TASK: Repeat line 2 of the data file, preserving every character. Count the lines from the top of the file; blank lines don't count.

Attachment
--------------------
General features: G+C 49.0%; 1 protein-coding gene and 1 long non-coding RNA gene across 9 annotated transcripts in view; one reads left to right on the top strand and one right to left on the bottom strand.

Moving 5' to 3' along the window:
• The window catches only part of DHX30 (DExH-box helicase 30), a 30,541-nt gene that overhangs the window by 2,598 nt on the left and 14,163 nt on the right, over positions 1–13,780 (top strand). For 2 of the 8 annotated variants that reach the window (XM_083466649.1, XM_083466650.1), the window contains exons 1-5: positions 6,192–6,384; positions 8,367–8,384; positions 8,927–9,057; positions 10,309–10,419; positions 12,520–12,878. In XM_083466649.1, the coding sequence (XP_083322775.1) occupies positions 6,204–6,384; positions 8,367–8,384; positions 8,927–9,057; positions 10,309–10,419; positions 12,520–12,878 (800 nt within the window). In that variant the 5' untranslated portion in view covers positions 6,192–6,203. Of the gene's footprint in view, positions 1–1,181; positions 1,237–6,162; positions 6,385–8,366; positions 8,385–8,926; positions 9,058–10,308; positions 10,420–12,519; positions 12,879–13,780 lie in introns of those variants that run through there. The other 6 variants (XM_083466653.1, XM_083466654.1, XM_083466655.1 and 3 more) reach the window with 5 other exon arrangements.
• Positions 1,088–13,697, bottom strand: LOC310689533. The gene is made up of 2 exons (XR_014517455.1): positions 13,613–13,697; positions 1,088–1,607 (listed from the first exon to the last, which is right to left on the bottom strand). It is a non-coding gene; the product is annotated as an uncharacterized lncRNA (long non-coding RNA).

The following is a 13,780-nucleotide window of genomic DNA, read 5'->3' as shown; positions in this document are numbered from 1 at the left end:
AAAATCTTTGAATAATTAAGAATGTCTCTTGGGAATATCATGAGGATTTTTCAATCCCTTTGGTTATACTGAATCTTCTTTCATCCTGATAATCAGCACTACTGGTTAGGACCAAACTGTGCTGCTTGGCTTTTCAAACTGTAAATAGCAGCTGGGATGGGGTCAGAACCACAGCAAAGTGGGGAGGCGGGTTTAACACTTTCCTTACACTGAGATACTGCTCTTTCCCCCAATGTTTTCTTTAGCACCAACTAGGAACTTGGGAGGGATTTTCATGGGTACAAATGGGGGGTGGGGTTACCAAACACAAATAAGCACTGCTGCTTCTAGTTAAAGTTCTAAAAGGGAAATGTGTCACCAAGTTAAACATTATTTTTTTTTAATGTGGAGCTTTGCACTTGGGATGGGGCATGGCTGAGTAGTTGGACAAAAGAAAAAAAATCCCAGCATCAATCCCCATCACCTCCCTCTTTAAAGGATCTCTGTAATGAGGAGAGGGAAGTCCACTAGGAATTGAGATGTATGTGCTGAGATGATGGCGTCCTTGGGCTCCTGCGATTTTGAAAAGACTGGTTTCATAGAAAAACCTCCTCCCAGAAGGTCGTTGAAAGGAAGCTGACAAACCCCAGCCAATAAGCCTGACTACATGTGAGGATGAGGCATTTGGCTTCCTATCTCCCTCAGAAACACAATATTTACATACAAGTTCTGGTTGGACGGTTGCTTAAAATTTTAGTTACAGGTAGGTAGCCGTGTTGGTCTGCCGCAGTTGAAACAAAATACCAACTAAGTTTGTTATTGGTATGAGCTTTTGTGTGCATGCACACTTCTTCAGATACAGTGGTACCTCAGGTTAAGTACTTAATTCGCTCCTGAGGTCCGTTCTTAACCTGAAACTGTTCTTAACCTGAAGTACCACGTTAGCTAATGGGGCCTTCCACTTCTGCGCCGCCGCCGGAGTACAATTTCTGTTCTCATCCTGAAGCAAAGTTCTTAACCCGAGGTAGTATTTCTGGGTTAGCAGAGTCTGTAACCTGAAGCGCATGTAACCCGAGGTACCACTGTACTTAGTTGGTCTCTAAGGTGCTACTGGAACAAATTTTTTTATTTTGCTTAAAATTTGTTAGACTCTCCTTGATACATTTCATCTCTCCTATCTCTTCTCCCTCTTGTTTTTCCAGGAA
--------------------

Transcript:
Moving 5' to 3' along the window: